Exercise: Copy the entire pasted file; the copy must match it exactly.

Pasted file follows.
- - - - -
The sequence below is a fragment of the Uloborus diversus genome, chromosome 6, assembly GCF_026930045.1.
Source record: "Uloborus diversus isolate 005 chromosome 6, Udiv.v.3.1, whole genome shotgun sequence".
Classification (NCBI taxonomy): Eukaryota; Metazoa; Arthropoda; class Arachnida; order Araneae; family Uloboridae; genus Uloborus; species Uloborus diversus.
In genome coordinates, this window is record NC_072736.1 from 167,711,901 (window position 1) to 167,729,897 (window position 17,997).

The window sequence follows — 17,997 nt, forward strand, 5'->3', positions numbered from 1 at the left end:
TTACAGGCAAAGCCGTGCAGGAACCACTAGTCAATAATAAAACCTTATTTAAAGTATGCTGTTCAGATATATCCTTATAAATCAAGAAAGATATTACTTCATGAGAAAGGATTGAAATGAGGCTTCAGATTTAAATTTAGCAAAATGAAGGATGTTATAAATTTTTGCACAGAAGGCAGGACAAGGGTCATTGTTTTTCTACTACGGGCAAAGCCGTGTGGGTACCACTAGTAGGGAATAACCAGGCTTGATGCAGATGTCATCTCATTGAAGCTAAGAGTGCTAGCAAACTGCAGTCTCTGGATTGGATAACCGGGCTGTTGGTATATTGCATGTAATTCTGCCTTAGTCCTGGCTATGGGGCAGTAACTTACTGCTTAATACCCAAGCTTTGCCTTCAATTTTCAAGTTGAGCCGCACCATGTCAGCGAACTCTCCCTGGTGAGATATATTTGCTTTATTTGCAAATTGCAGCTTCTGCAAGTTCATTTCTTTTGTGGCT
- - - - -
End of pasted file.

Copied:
The sequence below is a fragment of the Uloborus diversus genome, chromosome 6, assembly GCF_026930045.1.
Source record: "Uloborus diversus isolate 005 chromosome 6, Udiv.v.3.1, whole genome shotgun sequence".
Classification (NCBI taxonomy): Eukaryota; Metazoa; Arthropoda; class Arachnida; order Araneae; family Uloboridae; genus Uloborus; species Uloborus diversus.
In genome coordinates, this window is record NC_072736.1 from 167,711,901 (window position 1) to 167,729,897 (window position 17,997).

The window sequence follows — 17,997 nt, forward strand, 5'->3', positions numbered from 1 at the left end:
TTACAGGCAAAGCCGTGCAGGAACCACTAGTCAATAATAAAACCTTATTTAAAGTATGCTGTTCAGATATATCCTTATAAATCAAGAAAGATATTACTTCATGAGAAAGGATTGAAATGAGGCTTCAGATTTAAATTTAGCAAAATGAAGGATGTTATAAATTTTTGCACAGAAGGCAGGACAAGGGTCATTGTTTTTCTACTACGGGCAAAGCCGTGTGGGTACCACTAGTAGGGAATAACCAGGCTTGATGCAGATGTCATCTCATTGAAGCTAAGAGTGCTAGCAAACTGCAGTCTCTGGATTGGATAACCGGGCTGTTGGTATATTGCATGTAATTCTGCCTTAGTCCTGGCTATGGGGCAGTAACTTACTGCTTAATACCCAAGCTTTGCCTTCAATTTTCAAGTTGAGCCGCACCATGTCAGCGAACTCTCCCTGGTGAGATATATTTGCTTTATTTGCAAATTGCAGCTTCTGCAAGTTCATTTCTTTTGTGGCT